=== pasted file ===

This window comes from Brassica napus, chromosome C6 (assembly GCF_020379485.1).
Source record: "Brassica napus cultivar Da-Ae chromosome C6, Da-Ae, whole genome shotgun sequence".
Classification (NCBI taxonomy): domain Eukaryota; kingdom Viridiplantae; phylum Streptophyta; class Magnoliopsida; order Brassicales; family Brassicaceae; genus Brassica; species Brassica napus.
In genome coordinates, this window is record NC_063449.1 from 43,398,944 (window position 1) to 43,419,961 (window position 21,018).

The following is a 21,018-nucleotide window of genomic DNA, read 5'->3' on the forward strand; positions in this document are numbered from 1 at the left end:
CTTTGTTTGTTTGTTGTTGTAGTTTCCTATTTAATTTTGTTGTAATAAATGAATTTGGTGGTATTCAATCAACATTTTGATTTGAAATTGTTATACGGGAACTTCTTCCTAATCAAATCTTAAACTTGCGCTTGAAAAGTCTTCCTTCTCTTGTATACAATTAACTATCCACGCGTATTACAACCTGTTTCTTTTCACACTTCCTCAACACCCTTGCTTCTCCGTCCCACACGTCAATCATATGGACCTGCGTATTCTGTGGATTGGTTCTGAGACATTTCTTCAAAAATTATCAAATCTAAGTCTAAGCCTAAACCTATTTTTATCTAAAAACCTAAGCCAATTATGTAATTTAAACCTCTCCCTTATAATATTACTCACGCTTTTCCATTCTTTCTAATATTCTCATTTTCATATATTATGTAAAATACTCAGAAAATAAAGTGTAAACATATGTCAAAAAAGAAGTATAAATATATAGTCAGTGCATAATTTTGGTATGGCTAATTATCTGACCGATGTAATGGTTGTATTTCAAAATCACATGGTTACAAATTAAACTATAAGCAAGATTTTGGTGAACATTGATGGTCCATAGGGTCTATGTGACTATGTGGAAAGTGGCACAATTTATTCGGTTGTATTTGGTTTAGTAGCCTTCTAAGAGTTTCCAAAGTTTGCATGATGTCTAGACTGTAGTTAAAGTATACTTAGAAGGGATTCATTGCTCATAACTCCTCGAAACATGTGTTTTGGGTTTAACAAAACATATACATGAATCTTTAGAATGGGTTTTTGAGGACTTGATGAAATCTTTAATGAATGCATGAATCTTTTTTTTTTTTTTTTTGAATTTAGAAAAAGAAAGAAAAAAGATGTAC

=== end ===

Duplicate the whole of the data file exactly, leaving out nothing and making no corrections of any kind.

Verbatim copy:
This window comes from Brassica napus, chromosome C6 (assembly GCF_020379485.1).
Source record: "Brassica napus cultivar Da-Ae chromosome C6, Da-Ae, whole genome shotgun sequence".
Classification (NCBI taxonomy): domain Eukaryota; kingdom Viridiplantae; phylum Streptophyta; class Magnoliopsida; order Brassicales; family Brassicaceae; genus Brassica; species Brassica napus.
In genome coordinates, this window is record NC_063449.1 from 43,398,944 (window position 1) to 43,419,961 (window position 21,018).

The following is a 21,018-nucleotide window of genomic DNA, read 5'->3' on the forward strand; positions in this document are numbered from 1 at the left end:
CTTTGTTTGTTTGTTGTTGTAGTTTCCTATTTAATTTTGTTGTAATAAATGAATTTGGTGGTATTCAATCAACATTTTGATTTGAAATTGTTATACGGGAACTTCTTCCTAATCAAATCTTAAACTTGCGCTTGAAAAGTCTTCCTTCTCTTGTATACAATTAACTATCCACGCGTATTACAACCTGTTTCTTTTCACACTTCCTCAACACCCTTGCTTCTCCGTCCCACACGTCAATCATATGGACCTGCGTATTCTGTGGATTGGTTCTGAGACATTTCTTCAAAAATTATCAAATCTAAGTCTAAGCCTAAACCTATTTTTATCTAAAAACCTAAGCCAATTATGTAATTTAAACCTCTCCCTTATAATATTACTCACGCTTTTCCATTCTTTCTAATATTCTCATTTTCATATATTATGTAAAATACTCAGAAAATAAAGTGTAAACATATGTCAAAAAAGAAGTATAAATATATAGTCAGTGCATAATTTTGGTATGGCTAATTATCTGACCGATGTAATGGTTGTATTTCAAAATCACATGGTTACAAATTAAACTATAAGCAAGATTTTGGTGAACATTGATGGTCCATAGGGTCTATGTGACTATGTGGAAAGTGGCACAATTTATTCGGTTGTATTTGGTTTAGTAGCCTTCTAAGAGTTTCCAAAGTTTGCATGATGTCTAGACTGTAGTTAAAGTATACTTAGAAGGGATTCATTGCTCATAACTCCTCGAAACATGTGTTTTGGGTTTAACAAAACATATACATGAATCTTTAGAATGGGTTTTTGAGGACTTGATGAAATCTTTAATGAATGCATGAATCTTTTTTTTTTTTTTTTTGAATTTAGAAAAAGAAAGAAAAAAGATGTAC